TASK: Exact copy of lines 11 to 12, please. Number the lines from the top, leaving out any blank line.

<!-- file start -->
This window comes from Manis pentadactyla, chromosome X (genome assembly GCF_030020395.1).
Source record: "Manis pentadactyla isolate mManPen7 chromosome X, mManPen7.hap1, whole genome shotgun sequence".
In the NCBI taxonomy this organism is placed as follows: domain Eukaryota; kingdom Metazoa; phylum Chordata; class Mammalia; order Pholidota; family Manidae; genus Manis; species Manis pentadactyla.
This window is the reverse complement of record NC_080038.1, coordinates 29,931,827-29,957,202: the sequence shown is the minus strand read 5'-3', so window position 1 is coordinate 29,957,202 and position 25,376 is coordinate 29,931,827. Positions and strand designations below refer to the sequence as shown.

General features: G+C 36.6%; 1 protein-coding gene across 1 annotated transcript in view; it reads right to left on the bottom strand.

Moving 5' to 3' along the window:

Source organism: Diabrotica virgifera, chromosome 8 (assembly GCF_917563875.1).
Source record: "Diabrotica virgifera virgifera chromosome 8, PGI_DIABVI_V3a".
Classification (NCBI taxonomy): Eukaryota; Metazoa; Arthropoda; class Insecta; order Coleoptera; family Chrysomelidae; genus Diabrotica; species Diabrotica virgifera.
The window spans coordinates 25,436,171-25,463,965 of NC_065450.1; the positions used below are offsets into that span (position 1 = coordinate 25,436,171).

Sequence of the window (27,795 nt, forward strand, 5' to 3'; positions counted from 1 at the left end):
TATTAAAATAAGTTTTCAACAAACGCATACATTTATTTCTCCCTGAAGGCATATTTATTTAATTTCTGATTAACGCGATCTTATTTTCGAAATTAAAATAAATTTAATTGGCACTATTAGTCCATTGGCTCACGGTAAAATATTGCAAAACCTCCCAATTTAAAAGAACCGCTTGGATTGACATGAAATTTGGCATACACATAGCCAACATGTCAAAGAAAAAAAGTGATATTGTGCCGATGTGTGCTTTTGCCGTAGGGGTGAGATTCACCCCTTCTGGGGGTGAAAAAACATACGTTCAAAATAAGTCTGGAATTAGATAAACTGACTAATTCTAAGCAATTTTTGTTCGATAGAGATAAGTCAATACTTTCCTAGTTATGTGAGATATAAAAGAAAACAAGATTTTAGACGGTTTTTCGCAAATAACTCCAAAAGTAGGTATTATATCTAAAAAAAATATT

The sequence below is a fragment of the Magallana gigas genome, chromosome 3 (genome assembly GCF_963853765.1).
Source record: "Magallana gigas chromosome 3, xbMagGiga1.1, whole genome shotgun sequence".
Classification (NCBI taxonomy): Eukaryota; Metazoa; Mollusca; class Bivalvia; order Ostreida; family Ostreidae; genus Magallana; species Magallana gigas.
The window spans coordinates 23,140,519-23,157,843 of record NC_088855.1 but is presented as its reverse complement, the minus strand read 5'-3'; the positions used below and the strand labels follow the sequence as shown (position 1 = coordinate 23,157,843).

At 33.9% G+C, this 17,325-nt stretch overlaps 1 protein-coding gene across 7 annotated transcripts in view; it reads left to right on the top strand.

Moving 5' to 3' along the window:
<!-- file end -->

Sequence of the window (27,795 nt, forward strand, 5' to 3'; positions counted from 1 at the left end):
TATTAAAATAAGTTTTCAACAAACGCATACATTTATTTCTCCCTGAAGGCATATTTATTTAATTTCTGATTAACGCGATCTTATTTTCGAAATTAAAATAAATTTAATTGGCACTATTAGTCCATTGGCTCACGGTAAAATATTGCAAAACCTCCCAATTTAAAAGAACCGCTTGGATTGACATGAAATTTGGCATACACATAGCCAACATGTCAAAGAAAAAAAGTGATATTGTGCCGATGTGTGCTTTTGCCGTAGGGGTGAGATTCACCCCTTCTGGGGGTGAAAAAACATACGTTCAAAATAAGTCTGGAATTAGATAAACTGACTAATTCTAAGCAATTTTTGTTCGATAGAGATAAGTCAATACTTTCCTAGTTATGTGAGATATAAAAGAAAACAAGATTTTAGACGGTTTTTCGCAAATAACTCCAAAAGTAGGTATTATATCTAAAAAAAATATT